Data provides us with evidence to guide future actions. An estimated 46 million people rang in January 2014 by seeking guidance from a smartphone app that gathers health and fitness data. That’s one-third of all U.S. smartphone owners. Quantifying our weight-loss activities helps motivate these efforts and also pinpoints which actions seem to correlate with our goals. With weight loss, it’s relatively simple: if x, then y. If you burn more calories than you consume, you’ll lose weight. Gather data on calories going in and out, use this information to make decisions (e.g., padlock your refrigerator) and you’re set.
Data and Personalized Learning
Data also helps guide educators: the more they know about a student--her strengths and weaknesses--the better they can tailor instruction to fit her unique needs for guidance and support. The Office of Education Technology suggests data points “provide teachers with just-in-time feedback on progress towards mastery of content and allow educators to personalize learning pathways for their students.” Informed by the relevant data, teachers can, ideally, provide a student with the support she needs, at the precise moment she needs it, in the specific formats she requires.
Unfortunately, the formula for academic achievement looks nothing like the simple if x, then y. With education the x represents an ever-expanding host of interconnected factors: parental involvement, parent education, socioeconomic status, early exposure to math and reading, spatial reasoning skills, reading skills, self-regulatory skills, self-efficacy, growth mindset, access to technology… And as research continues to expand, so does the list of dependent variables that affect overall academic achievement. Only in the past decade or so, for example, did we begin to call for increased student access to the Internet in school.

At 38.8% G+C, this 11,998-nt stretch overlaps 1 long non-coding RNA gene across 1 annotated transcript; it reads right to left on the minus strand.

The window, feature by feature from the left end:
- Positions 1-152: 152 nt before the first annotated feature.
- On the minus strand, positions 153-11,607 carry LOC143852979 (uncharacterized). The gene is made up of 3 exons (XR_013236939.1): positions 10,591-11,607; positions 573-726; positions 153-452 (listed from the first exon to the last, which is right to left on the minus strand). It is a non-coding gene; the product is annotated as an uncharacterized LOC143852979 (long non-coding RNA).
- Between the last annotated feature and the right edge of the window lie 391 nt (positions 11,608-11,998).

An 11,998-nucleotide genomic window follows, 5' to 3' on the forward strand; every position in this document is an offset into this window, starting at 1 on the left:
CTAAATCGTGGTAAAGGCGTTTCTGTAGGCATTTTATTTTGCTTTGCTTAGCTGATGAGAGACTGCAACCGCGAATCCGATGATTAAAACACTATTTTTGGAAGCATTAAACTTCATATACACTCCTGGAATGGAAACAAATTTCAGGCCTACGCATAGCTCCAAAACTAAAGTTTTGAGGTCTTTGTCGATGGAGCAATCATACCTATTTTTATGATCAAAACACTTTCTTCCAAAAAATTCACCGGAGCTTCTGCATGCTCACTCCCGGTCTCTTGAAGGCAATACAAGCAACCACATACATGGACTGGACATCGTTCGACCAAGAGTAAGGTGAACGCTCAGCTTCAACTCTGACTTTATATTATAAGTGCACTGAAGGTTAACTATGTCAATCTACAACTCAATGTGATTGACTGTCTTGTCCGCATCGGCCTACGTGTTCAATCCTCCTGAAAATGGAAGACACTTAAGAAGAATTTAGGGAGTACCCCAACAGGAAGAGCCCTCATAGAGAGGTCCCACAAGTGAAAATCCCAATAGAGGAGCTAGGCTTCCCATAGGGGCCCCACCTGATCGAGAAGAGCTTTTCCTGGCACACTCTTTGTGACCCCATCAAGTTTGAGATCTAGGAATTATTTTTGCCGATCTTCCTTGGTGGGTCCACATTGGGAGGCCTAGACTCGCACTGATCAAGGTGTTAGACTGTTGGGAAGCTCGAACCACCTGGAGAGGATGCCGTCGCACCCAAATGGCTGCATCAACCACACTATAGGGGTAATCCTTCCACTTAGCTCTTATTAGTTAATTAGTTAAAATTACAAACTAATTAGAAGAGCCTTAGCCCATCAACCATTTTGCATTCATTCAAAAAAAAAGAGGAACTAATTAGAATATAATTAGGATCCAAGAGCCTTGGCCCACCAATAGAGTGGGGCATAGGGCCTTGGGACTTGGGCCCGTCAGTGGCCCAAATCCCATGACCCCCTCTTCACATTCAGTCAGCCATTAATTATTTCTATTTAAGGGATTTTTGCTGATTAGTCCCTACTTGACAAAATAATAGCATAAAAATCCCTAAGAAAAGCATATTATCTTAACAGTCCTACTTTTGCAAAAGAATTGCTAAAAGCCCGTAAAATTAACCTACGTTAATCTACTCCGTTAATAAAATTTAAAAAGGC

The quality of a student’s education is multifaceted, intricate, and interdependent. While high-stakes, summative assessments are often the focus of student evaluation and school accountability, they tend to provide only a peek into students academic performance. In other words, making informed decisions about a child’s education, data collection is much more complicated than tracking calories burned versus calories consumed. It’s easier to get skinny than it is to get smart.
From Data to Information
To paint a comprehensive digital picture of a student’s academic profile, one would have to collect far more data than mere mortals could evaluate. In other words, we’d have a deluge of data, but no information; a series of numbers, but no actionable conclusions; we’d have chaos, without Edward Lorenz’s theory to help us recognize the data’s underlying order. Too often, the result is not enlightened action, but paralysis. After creating daily assessments and then administering, collecting, and organizing the data, teachers have little time left for critical analysis and even less for integrating lessons-learned back into instruction.
Thank goodness for computers: collecting, organizing, analyzing, and displaying data is what they do best. Let’s walk through daily, data-driven instruction made easy for one of the most important skills students learn during their K-12 education: reading comprehension.